By Darrell Weeter
There are huge developments in the methods we use to do laundry. The largest change is the realization that we can achieve high-quality standards without using hot water or hazardous chemicals. When we think about doing laundry, we typically think of detergents, fabric softeners and hot water. The US EPA says that ingredients from detergents may contain hazardous materials, better known as VOCs. Education about the VOCs that are currently being used in detergents is important in understanding why developments in the way we do laundry are helping us go green.
Some ingredients used in a popular brand of laundry detergent that are listed (according to their public Material Safety Data Sheets) as hazardous ingredients include: Ethyl alcohol, 2-aminoethanol, anionic surfactants (alcohol ethoxysulfate, alcohol sulfates, benzene sulfonic acid), nonionic surfactants (alcohol ethoxylate). From just the laundry process, the release of some of these detergent VOCs can be off-gassed back into the air (which we then breathe) and also into our fabrics from residual detergent that remains after the wash cycle.
VOCs exposed through off-gassing into the air is a common hazard. In the 2012 Guide to Healthy Cleaning, EWG noted that products labeled fragrance-free are often scented with synthetic compounds that mask the smells of the other chemicals they contain. You won’t see these masking chemicals named on product labels either, since manufacturers generally regard them as trade secrets and are not required to list them. As a result of cleaners and other toxic household products, the US EPA reports that air inside the typical home is two to five times more polluted than the air immediately outside—and in extreme cases, 100 times more contaminated. Products that contain VOCs recommend that they should be used in well-ventilated areas, which means bringing in fresh, outdoor air to mix with indoor air. Laundry rooms are not typically well-ventilated areas and VOCs may cause severe health effects when breathed in over periods of time. Andrew Weil, MD, noted that, “We know that VOCs can cause respiratory irritation.”
Residual detergent that remains in fabrics after the wash cycle may cause other health-related concerns. Joan Tamburro, MD, of the Cleveland Clinic, stated, “There are two types of skin problems caused from detergents and other soaps left in fabrics. Irritation (a red, itchy rash) usually occurs right away, as soon as you put a piece of clothing on, for instance. Irritation goes away fairly quickly when the irritant is removed. Allergic contact dermatitis also appears as a red, itchy rash, but usually not with immediate contact. If you have a true allergy to laundry detergent or fabric softeners, you may notice redness or itching for up to a week. It can take the immune system a while to identify allergens; you can be exposed to a substance multiple times before having a response.”
It is important to talk about the health benefits of ozone use in laundry applications. It’s been found in multiple studies that ozone-oxygen mixtures at the correct levels can be used to inactivate a variety of microorganisms living not only in our clothing, but all fabrics as well. The newest technology provides major developments to avoid harmful chemicals, using ozone as a detergent-less laundry solution. As a cleaning solution, it kills microorganisms found in dirty laundry and does so approximately 3,000 times faster than bleach.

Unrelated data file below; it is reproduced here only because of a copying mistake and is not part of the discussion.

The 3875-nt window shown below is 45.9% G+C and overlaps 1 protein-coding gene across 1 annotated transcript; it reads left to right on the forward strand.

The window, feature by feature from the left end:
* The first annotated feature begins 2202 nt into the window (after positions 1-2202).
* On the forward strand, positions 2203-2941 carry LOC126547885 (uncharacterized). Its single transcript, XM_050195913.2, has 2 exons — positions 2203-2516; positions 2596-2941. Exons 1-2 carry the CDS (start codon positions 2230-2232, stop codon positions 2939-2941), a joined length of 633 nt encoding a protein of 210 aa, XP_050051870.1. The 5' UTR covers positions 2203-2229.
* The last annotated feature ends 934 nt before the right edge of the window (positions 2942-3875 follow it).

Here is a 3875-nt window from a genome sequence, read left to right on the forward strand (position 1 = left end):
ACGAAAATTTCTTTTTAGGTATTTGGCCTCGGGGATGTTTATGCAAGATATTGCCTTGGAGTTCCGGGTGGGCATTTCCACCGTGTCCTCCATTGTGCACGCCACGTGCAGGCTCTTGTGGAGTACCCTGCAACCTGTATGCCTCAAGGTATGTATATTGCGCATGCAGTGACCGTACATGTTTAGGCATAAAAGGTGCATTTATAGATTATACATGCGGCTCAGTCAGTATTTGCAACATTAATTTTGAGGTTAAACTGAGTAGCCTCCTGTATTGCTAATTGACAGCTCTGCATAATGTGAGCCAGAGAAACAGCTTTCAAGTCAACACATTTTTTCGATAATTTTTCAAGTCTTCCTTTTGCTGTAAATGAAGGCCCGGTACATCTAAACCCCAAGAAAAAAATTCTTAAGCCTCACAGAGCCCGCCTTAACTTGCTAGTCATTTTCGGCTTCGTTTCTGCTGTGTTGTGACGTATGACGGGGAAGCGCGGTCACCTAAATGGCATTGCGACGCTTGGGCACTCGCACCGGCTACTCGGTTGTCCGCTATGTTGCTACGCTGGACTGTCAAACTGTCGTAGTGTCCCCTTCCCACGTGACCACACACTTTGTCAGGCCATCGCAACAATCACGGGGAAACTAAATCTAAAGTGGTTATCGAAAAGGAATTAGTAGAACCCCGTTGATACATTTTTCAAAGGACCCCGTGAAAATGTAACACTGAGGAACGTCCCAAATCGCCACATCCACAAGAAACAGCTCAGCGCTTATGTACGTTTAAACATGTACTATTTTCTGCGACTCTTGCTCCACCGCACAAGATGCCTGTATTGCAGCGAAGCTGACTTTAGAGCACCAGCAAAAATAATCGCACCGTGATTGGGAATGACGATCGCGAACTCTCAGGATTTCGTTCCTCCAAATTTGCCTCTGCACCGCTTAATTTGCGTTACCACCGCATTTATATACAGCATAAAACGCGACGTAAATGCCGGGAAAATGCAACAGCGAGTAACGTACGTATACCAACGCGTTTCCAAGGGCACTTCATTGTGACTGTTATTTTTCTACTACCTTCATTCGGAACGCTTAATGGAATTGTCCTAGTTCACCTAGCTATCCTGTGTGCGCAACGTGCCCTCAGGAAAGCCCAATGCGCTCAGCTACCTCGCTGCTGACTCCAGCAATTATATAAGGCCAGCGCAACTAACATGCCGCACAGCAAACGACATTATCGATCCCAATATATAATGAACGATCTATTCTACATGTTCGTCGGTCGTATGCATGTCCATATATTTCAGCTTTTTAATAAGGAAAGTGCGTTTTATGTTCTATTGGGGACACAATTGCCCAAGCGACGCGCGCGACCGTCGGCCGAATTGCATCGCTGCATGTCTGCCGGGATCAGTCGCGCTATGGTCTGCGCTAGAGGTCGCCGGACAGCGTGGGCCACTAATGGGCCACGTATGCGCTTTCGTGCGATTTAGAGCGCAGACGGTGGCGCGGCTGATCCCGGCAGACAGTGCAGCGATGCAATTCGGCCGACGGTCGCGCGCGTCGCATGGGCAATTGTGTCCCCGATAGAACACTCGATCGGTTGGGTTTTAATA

Ozone is a fantastic way to kill what we know as ‘super bugs’ such as bacteria, fungi and live viruses. It has been stated in the report, Oxidative Stress: An Essential Factor in the Pathogenesis of Gastrointestinal Mucosal Diseases, that reactive oxygen species (ROS) are natural byproducts of cellular oxidative metabolism and play important roles in the modulation of cell survival, cell death, differentiation, cell signaling and inflammation-related factor production. Ozone is considered a potent ROS that can, during half-life, cause oxidative damage to biological molecules. In the study Investigation of the mechanisms of ozone-mediated viral inactivation by Seiga Ohmine, it was found that ozone kills viruses and bacteria at extraordinary rates. His data suggested that a wide range of viruses can be inactivated through use of an innovative ozone delivery system.
It is also important to discuss how ozone can be used. Sheila Baker, PhD, Professor in the Department of Chemical Engineering at the University of Missouri-Columbia, scientifically examined the technology behind the use of ozone for detergent-less laundry solutions and in her research, covered different methods to use ozone in detergent-less laundry systems. She noted, “The method for cleaning by ozone in water is based on two reaction mechanisms: a direct and an indirect mechanism. The direct method occurs when ozone acts as the oxidizer itself to break chemical bonds. The indirect method involves ozone reacting first with water to produce OH radicals followed by the OH radicals oxidizing chemical bonds. When ozone and OH radicals come in contact with soils and stains in linen, they help break chemical bonds to release the stain or soil. One kind of reaction (direct or indirect) will dominate, depending on various factors, such as temperature, pH and chemical composition of the water. The higher the pH and temperature, the more OH radicals will be produced. While OH radicals have even greater oxidizing power than ozone, they are very short-lived in solution. We have found through testing that ozone does work for removing stains from laundry stains from laundry through an oxidation mechanism, whereby ozone and an OH radical (a breakdown product from ozone and cold water) can both work as oxidants. Ozone is considerably more effective at lower water temperatures, such as cold- or ambient-temperature water. It is an unstable molecule and heat energy causes it to break down much more rapidly. The colder the water, the more stable ozone is and the longer it lasts. Ozone solubility decreases with a rise in water temperature and other parameters, including pH, alkalinity and ozone demand by oxidizable substances that may be present. In temperatures above 95 degrees, ozone loses all of its effectiveness because heat causes it to break down and come out of solution or off-gas. At temperatures above 85 degrees, ozone half-life diminishes quickly and mass transfer is very weak.”